Pinterest is deeply committed to combating health misinformation. As COVID-19 vaccines were made more widely available around the world, we deactivated content that violated our medical misinformation policy and worked closely with health experts to ensure we stayed up-to-date on the latest developments. We saw a relative increase in the number of Pins deactivated in Q2 2021, and 92% of these Pins were seen by fewer than 100 users in this reporting period.

    Content enforcementReach of Pins deactivated for medical misinformation
      Q1 2021 Q2 2021
    Seen by 0 people 74% 65%
    Seen by 1-10 people 16% 19%
    Seen by 10-100 people 3% 8%
    Seen by 100+ people 8% 8%

     

    In Q1 2021, we deactivated 4,256 distinct images, which comprised 11,097 Pins, for violating this policy. Of these Pins, 74% were never seen by users in this reporting period. We deactivated 48% of Pins automatically, 12% manually and 40% with hybrid tools. We also deactivated 473 boards and 35 accounts. We received 7 account appeals and reinstated 5 accounts.

    In Q2 2021, we deactivated 4,869 distinct images, which comprised 19,852 Pins, for violating this policy. Of these Pins, 65% were never seen by users in this reporting period. We deactivated 31% of Pins automatically, 30% manually and 39% with hybrid tools. We also deactivated 462 boards and 34 accounts for violating this policy. We received 11 account appeals and reinstated 6 accounts.

    Self-injury and harmful behavior

    Combating self-harm is a priority for us as we strive to ensure Pinterest plays a positive role in people’s lives. Content that displays, rationalizes or encourages suicide, self-injury, eating disorders or substance abuse isn’t welcome on our platform. This includes self-harm instructions, sensitive imagery, and suicidal thinking and quotes.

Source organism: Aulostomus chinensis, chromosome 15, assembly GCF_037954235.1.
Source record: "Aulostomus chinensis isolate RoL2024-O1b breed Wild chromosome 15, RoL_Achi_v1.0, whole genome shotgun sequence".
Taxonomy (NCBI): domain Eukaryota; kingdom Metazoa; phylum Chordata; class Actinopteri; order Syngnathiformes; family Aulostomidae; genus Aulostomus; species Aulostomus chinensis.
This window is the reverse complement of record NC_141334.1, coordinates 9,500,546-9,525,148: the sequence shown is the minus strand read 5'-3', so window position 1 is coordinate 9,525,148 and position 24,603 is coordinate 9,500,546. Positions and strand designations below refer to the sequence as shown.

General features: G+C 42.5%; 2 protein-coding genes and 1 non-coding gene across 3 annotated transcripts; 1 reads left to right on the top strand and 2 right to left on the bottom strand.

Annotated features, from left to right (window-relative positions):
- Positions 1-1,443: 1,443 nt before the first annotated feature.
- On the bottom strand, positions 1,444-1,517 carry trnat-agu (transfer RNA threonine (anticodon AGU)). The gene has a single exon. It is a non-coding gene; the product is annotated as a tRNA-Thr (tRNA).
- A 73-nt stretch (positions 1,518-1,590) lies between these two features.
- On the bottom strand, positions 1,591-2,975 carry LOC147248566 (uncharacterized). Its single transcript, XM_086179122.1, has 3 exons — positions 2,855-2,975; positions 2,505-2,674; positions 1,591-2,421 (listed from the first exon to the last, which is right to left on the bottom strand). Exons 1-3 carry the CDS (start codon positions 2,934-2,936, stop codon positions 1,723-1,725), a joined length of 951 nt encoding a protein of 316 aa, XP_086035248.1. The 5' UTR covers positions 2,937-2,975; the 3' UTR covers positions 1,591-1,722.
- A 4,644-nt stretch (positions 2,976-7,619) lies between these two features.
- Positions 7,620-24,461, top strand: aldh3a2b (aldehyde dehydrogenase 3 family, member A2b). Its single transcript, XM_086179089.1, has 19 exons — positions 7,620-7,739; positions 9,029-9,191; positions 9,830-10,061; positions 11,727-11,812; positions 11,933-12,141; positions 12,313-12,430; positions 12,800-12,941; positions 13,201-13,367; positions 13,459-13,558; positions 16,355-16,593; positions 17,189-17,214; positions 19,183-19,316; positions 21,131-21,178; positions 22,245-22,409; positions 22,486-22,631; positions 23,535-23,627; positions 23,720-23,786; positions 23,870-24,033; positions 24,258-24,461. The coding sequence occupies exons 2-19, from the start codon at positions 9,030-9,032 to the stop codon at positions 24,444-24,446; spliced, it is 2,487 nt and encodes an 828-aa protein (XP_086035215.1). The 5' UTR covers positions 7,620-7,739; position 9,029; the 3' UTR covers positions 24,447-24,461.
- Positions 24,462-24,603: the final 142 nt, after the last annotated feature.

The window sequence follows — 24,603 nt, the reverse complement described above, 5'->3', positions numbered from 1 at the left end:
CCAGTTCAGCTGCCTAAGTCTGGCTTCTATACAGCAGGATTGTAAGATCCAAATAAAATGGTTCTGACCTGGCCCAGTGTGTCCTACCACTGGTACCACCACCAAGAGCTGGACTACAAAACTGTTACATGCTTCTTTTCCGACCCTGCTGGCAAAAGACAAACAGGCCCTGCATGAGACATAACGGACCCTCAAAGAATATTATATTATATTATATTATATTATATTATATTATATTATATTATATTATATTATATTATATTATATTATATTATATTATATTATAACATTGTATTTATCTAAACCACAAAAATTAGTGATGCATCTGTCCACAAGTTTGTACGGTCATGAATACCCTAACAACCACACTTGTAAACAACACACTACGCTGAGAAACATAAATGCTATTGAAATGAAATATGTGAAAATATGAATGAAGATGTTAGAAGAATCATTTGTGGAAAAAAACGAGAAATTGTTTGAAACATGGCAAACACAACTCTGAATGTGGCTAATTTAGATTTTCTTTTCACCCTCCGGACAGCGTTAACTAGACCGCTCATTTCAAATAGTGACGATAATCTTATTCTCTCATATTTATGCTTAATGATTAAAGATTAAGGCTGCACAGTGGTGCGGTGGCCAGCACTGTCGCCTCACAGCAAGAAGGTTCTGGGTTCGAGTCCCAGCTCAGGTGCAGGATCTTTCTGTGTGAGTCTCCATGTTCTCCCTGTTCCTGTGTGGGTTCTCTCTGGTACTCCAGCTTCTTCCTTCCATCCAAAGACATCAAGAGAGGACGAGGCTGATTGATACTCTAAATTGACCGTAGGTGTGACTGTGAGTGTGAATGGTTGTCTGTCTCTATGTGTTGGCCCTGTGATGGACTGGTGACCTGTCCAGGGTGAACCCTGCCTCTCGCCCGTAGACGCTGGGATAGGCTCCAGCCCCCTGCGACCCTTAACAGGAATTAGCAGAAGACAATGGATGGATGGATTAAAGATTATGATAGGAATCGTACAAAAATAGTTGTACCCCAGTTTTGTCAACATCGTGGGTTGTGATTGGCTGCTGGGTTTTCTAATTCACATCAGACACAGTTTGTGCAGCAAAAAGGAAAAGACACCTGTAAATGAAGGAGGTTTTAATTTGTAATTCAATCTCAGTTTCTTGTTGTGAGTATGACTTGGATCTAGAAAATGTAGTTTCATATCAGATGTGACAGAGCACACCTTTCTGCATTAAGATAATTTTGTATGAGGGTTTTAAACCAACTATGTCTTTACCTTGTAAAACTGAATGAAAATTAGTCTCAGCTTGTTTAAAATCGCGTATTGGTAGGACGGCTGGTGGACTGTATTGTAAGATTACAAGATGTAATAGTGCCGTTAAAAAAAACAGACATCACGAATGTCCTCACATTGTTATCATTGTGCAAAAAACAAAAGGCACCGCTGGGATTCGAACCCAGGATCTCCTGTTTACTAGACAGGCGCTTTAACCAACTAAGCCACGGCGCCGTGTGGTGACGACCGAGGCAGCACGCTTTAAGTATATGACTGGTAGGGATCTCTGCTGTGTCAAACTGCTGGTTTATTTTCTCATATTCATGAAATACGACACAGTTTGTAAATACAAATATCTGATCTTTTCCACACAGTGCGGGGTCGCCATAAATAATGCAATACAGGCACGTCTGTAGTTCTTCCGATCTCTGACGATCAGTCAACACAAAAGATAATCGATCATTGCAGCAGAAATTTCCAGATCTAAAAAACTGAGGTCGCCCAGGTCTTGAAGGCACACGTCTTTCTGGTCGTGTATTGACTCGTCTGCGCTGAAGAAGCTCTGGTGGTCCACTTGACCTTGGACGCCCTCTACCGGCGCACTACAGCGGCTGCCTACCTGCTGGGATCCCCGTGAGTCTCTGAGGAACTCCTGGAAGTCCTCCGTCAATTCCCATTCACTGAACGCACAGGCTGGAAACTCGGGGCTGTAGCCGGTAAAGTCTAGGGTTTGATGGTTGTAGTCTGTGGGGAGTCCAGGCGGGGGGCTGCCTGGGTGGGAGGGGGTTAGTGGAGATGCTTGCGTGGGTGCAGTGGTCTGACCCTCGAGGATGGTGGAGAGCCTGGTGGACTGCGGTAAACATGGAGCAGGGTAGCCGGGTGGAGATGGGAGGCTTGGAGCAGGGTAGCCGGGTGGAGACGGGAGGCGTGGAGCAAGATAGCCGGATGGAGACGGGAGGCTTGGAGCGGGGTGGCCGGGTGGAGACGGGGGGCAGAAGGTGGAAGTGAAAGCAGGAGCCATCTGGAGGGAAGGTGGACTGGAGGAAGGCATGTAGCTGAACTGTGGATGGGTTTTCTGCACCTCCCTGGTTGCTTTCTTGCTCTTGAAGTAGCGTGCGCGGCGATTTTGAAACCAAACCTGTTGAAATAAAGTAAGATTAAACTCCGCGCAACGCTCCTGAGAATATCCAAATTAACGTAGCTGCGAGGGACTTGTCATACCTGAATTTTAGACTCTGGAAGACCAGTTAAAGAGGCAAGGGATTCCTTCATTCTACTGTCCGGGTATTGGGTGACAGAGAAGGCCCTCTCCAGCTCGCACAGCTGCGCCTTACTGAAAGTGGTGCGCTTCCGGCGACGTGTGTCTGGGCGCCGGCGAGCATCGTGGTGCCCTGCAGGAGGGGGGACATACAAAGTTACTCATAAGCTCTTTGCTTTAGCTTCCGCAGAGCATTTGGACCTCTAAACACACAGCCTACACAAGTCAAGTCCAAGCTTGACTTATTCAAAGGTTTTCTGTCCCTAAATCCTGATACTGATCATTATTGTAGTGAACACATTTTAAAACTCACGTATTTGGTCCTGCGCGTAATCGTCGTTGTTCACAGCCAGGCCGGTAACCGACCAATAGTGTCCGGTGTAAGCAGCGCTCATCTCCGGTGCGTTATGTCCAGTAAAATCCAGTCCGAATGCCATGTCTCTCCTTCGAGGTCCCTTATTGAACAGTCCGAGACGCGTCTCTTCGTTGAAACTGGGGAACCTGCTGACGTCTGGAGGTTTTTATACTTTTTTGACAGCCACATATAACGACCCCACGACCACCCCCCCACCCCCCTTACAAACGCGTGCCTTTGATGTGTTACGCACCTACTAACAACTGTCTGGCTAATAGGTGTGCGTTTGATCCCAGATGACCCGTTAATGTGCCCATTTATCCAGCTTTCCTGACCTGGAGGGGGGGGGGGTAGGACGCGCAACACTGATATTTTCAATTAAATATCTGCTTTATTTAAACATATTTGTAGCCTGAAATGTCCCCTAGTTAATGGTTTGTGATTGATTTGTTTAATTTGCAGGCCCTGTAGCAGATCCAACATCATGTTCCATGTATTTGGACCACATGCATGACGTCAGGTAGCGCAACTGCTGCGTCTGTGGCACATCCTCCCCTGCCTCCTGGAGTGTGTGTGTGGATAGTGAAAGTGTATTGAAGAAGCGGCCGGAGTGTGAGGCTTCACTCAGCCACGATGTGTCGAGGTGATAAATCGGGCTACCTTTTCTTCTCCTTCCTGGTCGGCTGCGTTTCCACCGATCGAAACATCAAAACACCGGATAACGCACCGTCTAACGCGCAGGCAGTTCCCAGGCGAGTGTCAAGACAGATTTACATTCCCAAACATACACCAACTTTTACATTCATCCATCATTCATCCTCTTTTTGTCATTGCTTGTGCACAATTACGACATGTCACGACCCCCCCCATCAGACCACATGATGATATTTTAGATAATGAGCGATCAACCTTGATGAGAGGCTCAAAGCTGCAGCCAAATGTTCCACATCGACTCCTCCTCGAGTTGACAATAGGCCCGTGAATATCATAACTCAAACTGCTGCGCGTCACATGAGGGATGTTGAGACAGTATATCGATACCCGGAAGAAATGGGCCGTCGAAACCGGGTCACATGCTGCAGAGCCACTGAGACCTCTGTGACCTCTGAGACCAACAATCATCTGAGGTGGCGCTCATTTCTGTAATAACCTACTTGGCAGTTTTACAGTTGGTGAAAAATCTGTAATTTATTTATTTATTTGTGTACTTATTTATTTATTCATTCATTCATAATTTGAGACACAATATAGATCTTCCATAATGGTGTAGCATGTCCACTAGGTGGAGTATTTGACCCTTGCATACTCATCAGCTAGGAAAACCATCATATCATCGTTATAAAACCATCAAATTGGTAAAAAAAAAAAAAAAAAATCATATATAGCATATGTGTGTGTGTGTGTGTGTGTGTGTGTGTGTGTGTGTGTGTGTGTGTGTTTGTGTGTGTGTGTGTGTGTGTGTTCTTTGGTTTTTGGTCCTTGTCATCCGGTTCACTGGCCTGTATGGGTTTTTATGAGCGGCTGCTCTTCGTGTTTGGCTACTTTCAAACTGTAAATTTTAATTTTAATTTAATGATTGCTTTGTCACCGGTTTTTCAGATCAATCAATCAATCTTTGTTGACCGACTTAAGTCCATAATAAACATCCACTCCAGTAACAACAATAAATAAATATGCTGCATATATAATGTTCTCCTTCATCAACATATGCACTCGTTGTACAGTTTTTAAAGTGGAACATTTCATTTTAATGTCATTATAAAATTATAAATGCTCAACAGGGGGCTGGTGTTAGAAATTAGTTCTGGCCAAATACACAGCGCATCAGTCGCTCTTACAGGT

Our ongoing partnership with Samaritans, an organization dedicated to reducing feelings of isolation and disconnection that can lead to suicide, continues to help the industry tackle self-harm content and make the internet a safer place for everyone. In 2019, we deepened our relationship with the Samaritans by joining their newly formed industry-wide program. Partnerships like this help us support expert research and development within the field of mental health so that more people in need can find support, no matter what app or website they use. 

    Recent trends

    In Q1 and Q2, we continued investing in work to improve content moderation for self-harm content and provided support millions of times to those in need through our compassionate search experience.

    In Q1 2021, hybrid deactivations resulted in more Pins deactivated, but fewer distinct images deactivated, than they did in Q2. More importantly, 99% of the Pins deactivated in Q1 were seen by fewer than 100 people in that reporting period. 

    Content enforcementReach of Pins deactivated for self-injury and harmful behavior
      Q1 2021 Q2 2021
    Seen by 0 people 86% 88%
    Seen by 1-10 people 12% 8%
    Seen by 10-100 people 2% 2%
    Seen by 100+ people 1% 2%

     

    In Q1 2021, we deactivated 2,945 distinct images, which comprised 302,918 Pins, for violating this policy. Of these Pins, 86% were never seen by users in this reporting period. We deactivated 1% of Pins manually and 99% with hybrid tools. We actioned 1,066 user reports that resulted in a Pin deactivated for violating this policy. We also deactivated 545 boards and 79 accounts. We received 13 account appeals and reinstated 12 accounts.